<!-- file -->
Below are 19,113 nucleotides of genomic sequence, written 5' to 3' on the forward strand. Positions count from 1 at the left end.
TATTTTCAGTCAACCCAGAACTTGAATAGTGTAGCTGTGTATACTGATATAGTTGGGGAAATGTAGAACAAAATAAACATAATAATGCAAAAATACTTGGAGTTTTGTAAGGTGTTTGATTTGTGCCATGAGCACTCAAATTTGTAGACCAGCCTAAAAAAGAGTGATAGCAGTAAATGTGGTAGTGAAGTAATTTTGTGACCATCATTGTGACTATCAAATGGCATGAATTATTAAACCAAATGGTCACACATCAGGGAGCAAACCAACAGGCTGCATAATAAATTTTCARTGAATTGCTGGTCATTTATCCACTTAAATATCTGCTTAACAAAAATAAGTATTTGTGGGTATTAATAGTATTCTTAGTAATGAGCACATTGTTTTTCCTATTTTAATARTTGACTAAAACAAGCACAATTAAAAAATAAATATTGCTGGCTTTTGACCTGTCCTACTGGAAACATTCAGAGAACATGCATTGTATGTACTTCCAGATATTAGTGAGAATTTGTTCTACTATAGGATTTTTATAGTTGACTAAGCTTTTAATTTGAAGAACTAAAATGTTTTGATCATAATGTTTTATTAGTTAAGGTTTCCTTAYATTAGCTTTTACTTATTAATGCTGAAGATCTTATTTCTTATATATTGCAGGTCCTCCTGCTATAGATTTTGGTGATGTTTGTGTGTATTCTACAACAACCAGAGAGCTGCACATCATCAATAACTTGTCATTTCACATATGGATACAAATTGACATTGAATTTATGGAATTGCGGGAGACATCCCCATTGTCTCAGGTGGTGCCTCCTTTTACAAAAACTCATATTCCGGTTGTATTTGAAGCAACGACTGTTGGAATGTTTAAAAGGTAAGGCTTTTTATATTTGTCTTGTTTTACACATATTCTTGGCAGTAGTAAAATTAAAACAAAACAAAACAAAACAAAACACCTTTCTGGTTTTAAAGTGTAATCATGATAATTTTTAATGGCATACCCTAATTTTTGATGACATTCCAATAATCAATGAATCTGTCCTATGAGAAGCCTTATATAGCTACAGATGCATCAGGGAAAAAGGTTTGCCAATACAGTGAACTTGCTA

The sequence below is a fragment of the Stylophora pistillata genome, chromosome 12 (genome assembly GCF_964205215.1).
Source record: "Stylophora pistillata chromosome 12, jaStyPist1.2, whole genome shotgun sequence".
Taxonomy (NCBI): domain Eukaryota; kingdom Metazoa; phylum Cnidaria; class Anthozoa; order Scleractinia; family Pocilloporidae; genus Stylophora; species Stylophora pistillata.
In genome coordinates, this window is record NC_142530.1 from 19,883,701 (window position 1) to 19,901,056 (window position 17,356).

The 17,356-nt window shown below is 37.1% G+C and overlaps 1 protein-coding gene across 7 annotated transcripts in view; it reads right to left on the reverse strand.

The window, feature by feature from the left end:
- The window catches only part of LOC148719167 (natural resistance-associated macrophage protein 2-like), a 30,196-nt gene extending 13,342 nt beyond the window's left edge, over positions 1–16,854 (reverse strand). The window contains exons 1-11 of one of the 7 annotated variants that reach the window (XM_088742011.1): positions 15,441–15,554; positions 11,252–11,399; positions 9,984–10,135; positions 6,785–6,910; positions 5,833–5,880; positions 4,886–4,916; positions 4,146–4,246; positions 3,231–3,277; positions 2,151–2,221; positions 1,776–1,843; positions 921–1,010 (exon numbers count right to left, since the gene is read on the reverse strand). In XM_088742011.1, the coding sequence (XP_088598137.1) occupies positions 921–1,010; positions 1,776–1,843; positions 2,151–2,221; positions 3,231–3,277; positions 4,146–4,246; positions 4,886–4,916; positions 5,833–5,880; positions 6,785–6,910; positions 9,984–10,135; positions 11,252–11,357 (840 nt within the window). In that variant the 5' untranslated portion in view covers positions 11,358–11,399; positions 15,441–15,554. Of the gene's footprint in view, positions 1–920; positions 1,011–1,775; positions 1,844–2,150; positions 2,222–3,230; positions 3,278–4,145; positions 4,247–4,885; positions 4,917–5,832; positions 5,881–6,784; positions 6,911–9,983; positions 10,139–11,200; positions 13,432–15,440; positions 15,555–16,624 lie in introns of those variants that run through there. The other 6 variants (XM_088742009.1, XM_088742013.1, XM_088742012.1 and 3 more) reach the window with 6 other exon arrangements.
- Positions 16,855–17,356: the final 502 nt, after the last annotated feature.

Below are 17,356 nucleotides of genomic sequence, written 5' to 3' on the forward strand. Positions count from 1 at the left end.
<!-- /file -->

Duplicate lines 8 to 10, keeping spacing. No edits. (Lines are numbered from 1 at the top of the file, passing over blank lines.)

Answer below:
The window, feature by feature from the left end:
- The window catches only part of LOC148719167 (natural resistance-associated macrophage protein 2-like), a 30,196-nt gene extending 13,342 nt beyond the window's left edge, over positions 1–16,854 (reverse strand). The window contains exons 1-11 of one of the 7 annotated variants that reach the window (XM_088742011.1): positions 15,441–15,554; positions 11,252–11,399; positions 9,984–10,135; positions 6,785–6,910; positions 5,833–5,880; positions 4,886–4,916; positions 4,146–4,246; positions 3,231–3,277; positions 2,151–2,221; positions 1,776–1,843; positions 921–1,010 (exon numbers count right to left, since the gene is read on the reverse strand). In XM_088742011.1, the coding sequence (XP_088598137.1) occupies positions 921–1,010; positions 1,776–1,843; positions 2,151–2,221; positions 3,231–3,277; positions 4,146–4,246; positions 4,886–4,916; positions 5,833–5,880; positions 6,785–6,910; positions 9,984–10,135; positions 11,252–11,357 (840 nt within the window). In that variant the 5' untranslated portion in view covers positions 11,358–11,399; positions 15,441–15,554. Of the gene's footprint in view, positions 1–920; positions 1,011–1,775; positions 1,844–2,150; positions 2,222–3,230; positions 3,278–4,145; positions 4,247–4,885; positions 4,917–5,832; positions 5,881–6,784; positions 6,911–9,983; positions 10,139–11,200; positions 13,432–15,440; positions 15,555–16,624 lie in introns of those variants that run through there. The other 6 variants (XM_088742009.1, XM_088742013.1, XM_088742012.1 and 3 more) reach the window with 6 other exon arrangements.
- Positions 16,855–17,356: the final 502 nt, after the last annotated feature.